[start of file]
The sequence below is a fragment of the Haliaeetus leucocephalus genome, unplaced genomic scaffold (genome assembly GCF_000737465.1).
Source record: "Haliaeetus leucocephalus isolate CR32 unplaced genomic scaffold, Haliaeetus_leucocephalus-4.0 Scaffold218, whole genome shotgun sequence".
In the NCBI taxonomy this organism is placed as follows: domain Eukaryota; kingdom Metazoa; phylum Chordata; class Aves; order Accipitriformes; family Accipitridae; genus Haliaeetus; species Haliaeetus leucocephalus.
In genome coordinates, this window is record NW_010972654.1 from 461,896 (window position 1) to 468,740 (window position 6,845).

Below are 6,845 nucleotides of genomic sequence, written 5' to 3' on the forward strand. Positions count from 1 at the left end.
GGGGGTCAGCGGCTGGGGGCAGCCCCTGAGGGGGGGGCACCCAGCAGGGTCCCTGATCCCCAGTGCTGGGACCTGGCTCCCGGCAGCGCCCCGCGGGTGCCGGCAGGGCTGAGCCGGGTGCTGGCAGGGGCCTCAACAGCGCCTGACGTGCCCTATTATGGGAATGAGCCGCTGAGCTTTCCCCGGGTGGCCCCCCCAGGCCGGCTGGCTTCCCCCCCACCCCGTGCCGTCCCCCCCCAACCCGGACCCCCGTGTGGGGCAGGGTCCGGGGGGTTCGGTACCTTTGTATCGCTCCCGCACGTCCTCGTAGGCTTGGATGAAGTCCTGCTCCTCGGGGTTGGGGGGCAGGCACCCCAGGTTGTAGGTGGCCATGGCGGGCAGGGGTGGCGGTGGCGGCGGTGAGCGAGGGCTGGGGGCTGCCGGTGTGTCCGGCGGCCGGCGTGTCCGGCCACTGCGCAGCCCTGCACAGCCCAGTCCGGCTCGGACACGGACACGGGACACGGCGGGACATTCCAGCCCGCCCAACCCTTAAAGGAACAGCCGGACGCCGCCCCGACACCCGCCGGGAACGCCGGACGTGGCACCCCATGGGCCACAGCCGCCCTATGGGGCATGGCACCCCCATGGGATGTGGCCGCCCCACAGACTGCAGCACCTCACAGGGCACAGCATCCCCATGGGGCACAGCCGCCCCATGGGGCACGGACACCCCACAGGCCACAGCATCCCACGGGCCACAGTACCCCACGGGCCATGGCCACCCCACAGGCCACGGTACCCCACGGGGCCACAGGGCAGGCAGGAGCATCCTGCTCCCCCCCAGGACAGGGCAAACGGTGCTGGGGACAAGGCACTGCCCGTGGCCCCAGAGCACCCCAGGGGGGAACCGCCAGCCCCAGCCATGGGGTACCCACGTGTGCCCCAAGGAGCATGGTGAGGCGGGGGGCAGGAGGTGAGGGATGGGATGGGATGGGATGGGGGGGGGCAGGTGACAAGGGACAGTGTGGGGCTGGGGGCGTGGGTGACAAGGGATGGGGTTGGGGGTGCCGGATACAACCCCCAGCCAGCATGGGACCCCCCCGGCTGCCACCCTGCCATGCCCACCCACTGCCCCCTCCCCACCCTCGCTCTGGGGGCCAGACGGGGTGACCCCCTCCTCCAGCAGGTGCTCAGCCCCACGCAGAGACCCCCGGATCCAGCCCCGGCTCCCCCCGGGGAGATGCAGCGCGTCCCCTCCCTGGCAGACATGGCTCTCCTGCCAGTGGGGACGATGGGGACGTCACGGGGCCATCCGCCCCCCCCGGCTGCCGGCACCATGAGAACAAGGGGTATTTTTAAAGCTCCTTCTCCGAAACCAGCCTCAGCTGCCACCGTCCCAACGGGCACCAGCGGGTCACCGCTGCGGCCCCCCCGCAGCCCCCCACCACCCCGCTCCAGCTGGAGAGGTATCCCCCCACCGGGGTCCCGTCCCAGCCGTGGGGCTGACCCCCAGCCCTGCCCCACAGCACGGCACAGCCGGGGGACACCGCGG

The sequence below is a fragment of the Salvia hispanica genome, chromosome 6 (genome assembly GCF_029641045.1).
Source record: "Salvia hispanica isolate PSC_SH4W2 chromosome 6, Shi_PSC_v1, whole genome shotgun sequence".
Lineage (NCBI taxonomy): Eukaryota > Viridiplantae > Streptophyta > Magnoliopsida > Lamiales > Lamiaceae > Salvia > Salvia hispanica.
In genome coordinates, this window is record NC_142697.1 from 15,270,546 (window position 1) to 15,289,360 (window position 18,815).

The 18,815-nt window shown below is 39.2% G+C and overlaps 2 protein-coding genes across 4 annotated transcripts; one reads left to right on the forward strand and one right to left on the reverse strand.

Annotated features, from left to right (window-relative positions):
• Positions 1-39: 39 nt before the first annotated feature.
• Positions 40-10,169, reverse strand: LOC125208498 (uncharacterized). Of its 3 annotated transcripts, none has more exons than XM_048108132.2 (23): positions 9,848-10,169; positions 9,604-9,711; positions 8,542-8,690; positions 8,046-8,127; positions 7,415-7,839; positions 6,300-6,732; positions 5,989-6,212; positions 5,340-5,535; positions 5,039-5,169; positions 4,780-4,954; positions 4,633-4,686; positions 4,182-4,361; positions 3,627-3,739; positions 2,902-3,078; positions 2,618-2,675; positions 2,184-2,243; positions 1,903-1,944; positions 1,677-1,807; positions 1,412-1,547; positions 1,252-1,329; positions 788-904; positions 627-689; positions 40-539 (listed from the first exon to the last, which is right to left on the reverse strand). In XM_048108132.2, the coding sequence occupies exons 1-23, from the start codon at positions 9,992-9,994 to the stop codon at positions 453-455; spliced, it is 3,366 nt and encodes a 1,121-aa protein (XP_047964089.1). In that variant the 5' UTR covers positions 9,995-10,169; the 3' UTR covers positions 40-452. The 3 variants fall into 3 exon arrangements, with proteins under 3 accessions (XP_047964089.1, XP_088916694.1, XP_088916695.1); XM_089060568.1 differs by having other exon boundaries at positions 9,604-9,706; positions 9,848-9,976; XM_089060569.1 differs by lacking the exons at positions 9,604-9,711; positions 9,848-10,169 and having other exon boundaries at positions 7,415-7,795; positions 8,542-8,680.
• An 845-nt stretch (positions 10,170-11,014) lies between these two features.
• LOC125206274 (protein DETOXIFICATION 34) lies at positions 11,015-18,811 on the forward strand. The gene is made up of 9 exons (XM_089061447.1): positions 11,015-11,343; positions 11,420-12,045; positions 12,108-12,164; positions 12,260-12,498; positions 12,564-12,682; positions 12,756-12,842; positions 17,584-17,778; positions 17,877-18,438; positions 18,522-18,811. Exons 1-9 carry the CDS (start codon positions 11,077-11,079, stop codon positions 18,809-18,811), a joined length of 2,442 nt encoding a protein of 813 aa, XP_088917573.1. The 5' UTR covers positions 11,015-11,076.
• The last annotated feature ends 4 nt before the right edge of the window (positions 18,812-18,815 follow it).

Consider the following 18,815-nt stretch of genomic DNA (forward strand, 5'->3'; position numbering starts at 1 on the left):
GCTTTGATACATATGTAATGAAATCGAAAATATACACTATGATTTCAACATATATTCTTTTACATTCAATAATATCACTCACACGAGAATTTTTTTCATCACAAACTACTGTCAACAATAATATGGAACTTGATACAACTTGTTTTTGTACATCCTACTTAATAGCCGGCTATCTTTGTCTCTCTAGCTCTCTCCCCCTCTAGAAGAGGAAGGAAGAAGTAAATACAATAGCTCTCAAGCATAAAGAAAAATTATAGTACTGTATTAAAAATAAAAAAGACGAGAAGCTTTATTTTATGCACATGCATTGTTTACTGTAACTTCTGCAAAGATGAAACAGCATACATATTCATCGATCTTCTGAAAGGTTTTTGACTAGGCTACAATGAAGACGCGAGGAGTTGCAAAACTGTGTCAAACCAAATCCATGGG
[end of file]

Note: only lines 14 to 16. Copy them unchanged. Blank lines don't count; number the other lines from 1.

• Positions 40-10,169, reverse strand: LOC125208498 (uncharacterized). Of its 3 annotated transcripts, none has more exons than XM_048108132.2 (23): positions 9,848-10,169; positions 9,604-9,711; positions 8,542-8,690; positions 8,046-8,127; positions 7,415-7,839; positions 6,300-6,732; positions 5,989-6,212; positions 5,340-5,535; positions 5,039-5,169; positions 4,780-4,954; positions 4,633-4,686; positions 4,182-4,361; positions 3,627-3,739; positions 2,902-3,078; positions 2,618-2,675; positions 2,184-2,243; positions 1,903-1,944; positions 1,677-1,807; positions 1,412-1,547; positions 1,252-1,329; positions 788-904; positions 627-689; positions 40-539 (listed from the first exon to the last, which is right to left on the reverse strand). In XM_048108132.2, the coding sequence occupies exons 1-23, from the start codon at positions 9,992-9,994 to the stop codon at positions 453-455; spliced, it is 3,366 nt and encodes a 1,121-aa protein (XP_047964089.1). In that variant the 5' UTR covers positions 9,995-10,169; the 3' UTR covers positions 40-452. The 3 variants fall into 3 exon arrangements, with proteins under 3 accessions (XP_047964089.1, XP_088916694.1, XP_088916695.1); XM_089060568.1 differs by having other exon boundaries at positions 9,604-9,706; positions 9,848-9,976; XM_089060569.1 differs by lacking the exons at positions 9,604-9,711; positions 9,848-10,169 and having other exon boundaries at positions 7,415-7,795; positions 8,542-8,680.
• An 845-nt stretch (positions 10,170-11,014) lies between these two features.
• LOC125206274 (protein DETOXIFICATION 34) lies at positions 11,015-18,811 on the forward strand. The gene is made up of 9 exons (XM_089061447.1): positions 11,015-11,343; positions 11,420-12,045; positions 12,108-12,164; positions 12,260-12,498; positions 12,564-12,682; positions 12,756-12,842; positions 17,584-17,778; positions 17,877-18,438; positions 18,522-18,811. Exons 1-9 carry the CDS (start codon positions 11,077-11,079, stop codon positions 18,809-18,811), a joined length of 2,442 nt encoding a protein of 813 aa, XP_088917573.1. The 5' UTR covers positions 11,015-11,076.